The coming year looks hopeful for the environment. The agreement reached at COP21 finally replaces the question of climate change with a dialogue about combatting it. While international agreements do not solve local problems, they can create a more supportive climate for local communities trying to address them. In Paris, I saw attention shifting to the role of indigenous peoples and a renewed appreciation for the traditional knowledge of local communities. These inevitably slow-but-vital shifts in global perspective bring to light the marginalized person whom development efforts should ultimately target. These people offer us ideas on how to achieve economic growth without harming the environment. Scaling their daily work to reach the goals set by world leaders is key to sustainable development.
– Elizabeth Shaw, graduate student in Fordham’s International Political Economy and Development program, and attendee at the 2015 United Nations Climate Change Conference (COP21)
Elections are ultimately determined, in part, by which voters show up. The 2016 election’s likely turnout of 60 percent, while lower than many would like, will exceed the turnout in 2014 by about 20 percentage points. Higher turnout generally favors Democrats, because many voters who abstain in midterms and other low-salience elections are young or new voters and minorities. Still, many things are up in the air: For example, if Donald Trump fails to get the GOP nomination, do his supporters sit out the election or does he mount a third-party candidacy that appeals to them? Turnout—along with outcomes generally—is also driven by fundamentals like perceptions of economic performance and the incumbent party. Seeking your party’s third term in the White House seems to carry a general-election penalty of 4 or 5 percentage points, so the Democratic nominee will have to work hard to mitigate that effect.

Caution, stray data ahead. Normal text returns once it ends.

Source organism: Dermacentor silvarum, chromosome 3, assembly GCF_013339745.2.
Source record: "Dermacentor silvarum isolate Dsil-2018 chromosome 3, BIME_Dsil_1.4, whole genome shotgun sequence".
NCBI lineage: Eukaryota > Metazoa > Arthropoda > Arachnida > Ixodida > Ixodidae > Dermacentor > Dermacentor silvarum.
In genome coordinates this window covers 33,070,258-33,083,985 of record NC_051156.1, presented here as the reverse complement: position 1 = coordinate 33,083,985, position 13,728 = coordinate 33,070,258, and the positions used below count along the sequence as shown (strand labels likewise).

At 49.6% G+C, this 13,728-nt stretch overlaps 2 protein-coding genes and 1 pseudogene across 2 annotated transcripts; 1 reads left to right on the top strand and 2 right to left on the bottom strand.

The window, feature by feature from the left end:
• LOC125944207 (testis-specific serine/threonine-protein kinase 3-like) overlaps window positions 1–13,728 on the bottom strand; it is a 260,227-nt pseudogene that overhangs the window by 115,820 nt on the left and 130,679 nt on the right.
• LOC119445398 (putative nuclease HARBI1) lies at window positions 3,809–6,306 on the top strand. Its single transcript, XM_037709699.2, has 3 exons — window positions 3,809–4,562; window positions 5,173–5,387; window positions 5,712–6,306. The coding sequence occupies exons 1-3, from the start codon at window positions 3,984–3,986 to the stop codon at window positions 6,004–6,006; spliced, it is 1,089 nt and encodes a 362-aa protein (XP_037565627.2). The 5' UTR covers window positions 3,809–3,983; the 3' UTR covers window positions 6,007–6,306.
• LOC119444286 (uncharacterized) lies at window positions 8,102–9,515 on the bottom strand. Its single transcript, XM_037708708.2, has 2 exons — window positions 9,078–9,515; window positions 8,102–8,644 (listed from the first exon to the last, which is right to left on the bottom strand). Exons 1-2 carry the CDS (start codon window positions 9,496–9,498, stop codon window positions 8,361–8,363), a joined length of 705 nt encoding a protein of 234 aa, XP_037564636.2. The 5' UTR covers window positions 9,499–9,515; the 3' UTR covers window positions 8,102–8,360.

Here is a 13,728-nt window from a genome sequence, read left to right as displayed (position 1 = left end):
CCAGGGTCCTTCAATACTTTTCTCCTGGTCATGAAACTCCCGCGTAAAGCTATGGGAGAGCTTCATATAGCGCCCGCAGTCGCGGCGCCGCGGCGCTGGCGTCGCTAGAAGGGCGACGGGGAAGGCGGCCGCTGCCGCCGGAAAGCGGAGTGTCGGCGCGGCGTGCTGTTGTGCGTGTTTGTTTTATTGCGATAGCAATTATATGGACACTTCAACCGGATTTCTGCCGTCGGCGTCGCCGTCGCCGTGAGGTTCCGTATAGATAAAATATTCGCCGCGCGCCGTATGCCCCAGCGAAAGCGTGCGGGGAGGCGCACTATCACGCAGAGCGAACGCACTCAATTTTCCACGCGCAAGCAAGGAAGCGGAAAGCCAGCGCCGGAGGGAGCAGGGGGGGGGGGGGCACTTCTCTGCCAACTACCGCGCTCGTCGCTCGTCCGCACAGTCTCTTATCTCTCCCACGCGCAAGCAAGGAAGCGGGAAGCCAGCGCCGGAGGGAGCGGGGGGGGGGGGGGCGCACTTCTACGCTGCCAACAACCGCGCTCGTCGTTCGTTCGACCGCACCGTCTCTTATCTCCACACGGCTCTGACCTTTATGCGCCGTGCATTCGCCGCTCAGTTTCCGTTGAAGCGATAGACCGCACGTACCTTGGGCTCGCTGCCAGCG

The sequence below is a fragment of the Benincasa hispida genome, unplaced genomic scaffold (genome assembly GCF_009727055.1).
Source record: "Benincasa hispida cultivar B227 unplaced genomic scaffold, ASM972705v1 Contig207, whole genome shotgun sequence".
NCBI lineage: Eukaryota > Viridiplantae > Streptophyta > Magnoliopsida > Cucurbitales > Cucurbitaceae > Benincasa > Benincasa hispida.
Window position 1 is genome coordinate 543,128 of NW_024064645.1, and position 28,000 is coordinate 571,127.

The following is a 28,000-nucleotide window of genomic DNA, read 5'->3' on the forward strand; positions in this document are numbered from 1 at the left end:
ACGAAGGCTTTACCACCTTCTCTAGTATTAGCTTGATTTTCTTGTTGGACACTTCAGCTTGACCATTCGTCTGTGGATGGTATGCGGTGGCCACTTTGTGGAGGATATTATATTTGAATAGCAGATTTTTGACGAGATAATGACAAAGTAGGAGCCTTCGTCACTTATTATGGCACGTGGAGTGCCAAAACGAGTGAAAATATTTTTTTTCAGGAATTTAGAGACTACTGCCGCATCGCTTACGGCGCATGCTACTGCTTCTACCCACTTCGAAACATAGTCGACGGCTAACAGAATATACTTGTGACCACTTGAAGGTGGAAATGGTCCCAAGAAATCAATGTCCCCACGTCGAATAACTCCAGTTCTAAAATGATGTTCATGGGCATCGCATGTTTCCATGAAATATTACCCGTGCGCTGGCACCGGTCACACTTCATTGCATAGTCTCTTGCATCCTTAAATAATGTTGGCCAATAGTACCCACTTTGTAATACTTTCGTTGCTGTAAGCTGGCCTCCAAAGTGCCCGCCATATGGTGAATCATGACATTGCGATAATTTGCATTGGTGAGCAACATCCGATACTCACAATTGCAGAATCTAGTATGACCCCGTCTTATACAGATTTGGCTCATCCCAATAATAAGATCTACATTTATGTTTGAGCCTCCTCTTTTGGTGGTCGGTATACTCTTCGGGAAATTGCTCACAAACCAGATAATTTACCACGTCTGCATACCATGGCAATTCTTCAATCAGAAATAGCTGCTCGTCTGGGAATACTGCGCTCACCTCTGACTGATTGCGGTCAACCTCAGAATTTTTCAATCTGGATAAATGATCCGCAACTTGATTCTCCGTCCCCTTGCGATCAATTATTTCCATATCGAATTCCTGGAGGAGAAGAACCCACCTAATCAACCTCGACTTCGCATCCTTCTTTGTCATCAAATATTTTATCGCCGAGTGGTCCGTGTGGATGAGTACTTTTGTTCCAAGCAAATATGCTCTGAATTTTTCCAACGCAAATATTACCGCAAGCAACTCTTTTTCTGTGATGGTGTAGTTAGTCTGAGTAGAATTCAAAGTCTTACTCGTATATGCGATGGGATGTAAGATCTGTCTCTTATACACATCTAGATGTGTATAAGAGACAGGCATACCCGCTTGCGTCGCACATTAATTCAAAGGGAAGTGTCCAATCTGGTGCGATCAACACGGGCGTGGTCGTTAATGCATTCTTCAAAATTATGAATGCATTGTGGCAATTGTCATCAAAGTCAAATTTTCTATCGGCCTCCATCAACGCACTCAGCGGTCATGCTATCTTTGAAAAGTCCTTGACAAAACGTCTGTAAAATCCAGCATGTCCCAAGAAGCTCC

ISIS has defined itself as “ISIS against the world.” That offers the US and other nations a unifying focal point. I think the strategy we have now will continue to grow, which is to engage with more Muslim heads of state and leaders from various countries to mount a united front. It’ll be interesting to see how Iran fits into that conversation and what happens with the U.S./Saudi alliance, but I don’t think it will change U.S./Russian relations very much. Domestically, ISIS has provided a unifying focal point as well. It’s been very reassuring to see strong pushback against Trump’s anti-Muslim comments. Individuals from across the political spectrum have declared that his proposal to ban Muslims from entering the country violates the most fundamental constitutional guarantees.
– Karen Greenberg, PhD, is the director of the Center on National Security